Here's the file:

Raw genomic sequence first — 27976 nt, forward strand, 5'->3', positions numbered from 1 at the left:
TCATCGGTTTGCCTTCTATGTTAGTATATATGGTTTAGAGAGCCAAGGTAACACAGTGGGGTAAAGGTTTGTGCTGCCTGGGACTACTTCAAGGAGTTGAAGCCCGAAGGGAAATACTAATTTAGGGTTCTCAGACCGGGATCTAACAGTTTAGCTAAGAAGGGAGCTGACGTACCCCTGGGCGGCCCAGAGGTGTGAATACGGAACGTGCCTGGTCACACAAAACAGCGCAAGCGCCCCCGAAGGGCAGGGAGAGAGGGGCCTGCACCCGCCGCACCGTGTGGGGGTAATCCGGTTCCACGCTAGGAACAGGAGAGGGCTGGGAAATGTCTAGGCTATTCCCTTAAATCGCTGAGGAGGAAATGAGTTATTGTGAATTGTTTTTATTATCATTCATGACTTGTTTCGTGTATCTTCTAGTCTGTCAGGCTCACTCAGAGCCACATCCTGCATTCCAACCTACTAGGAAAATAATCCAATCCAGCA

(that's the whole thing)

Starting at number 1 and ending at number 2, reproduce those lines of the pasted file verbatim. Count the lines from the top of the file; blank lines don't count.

Raw genomic sequence first — 27976 nt, forward strand, 5'->3', positions numbered from 1 at the left:
TCATCGGTTTGCCTTCTATGTTAGTATATATGGTTTAGAGAGCCAAGGTAACACAGTGGGGTAAAGGTTTGTGCTGCCTGGGACTACTTCAAGGAGTTGAAGCCCGAAGGGAAATACTAATTTAGGGTTCTCAGACCGGGATCTAACAGTTTAGCTAAGAAGGGAGCTGACGTACCCCTGGGCGGCCCAGAGGTGTGAATACGGAACGTGCCTGGTCACACAAAACAGCGCAAGCGCCCCCGAAGGGCAGGGAGAGAGGGGCCTGCACCCGCCGCACCGTGTGGGGGTAATCCGGTTCCACGCTAGGAACAGGAGAGGGCTGGGAAATGTCTAGGCTATTCCCTTAAATCGCTGAGGAGGAAATGAGTTATTGTGAATTGTTTTTATTATCATTCATGACTTGTTTCGTGTATCTTCTAGTCTGTCAGGCTCACTCAGAGCCACATCCTGCATTCCAACCTACTAGGAAAATAATCCAATCCAGCA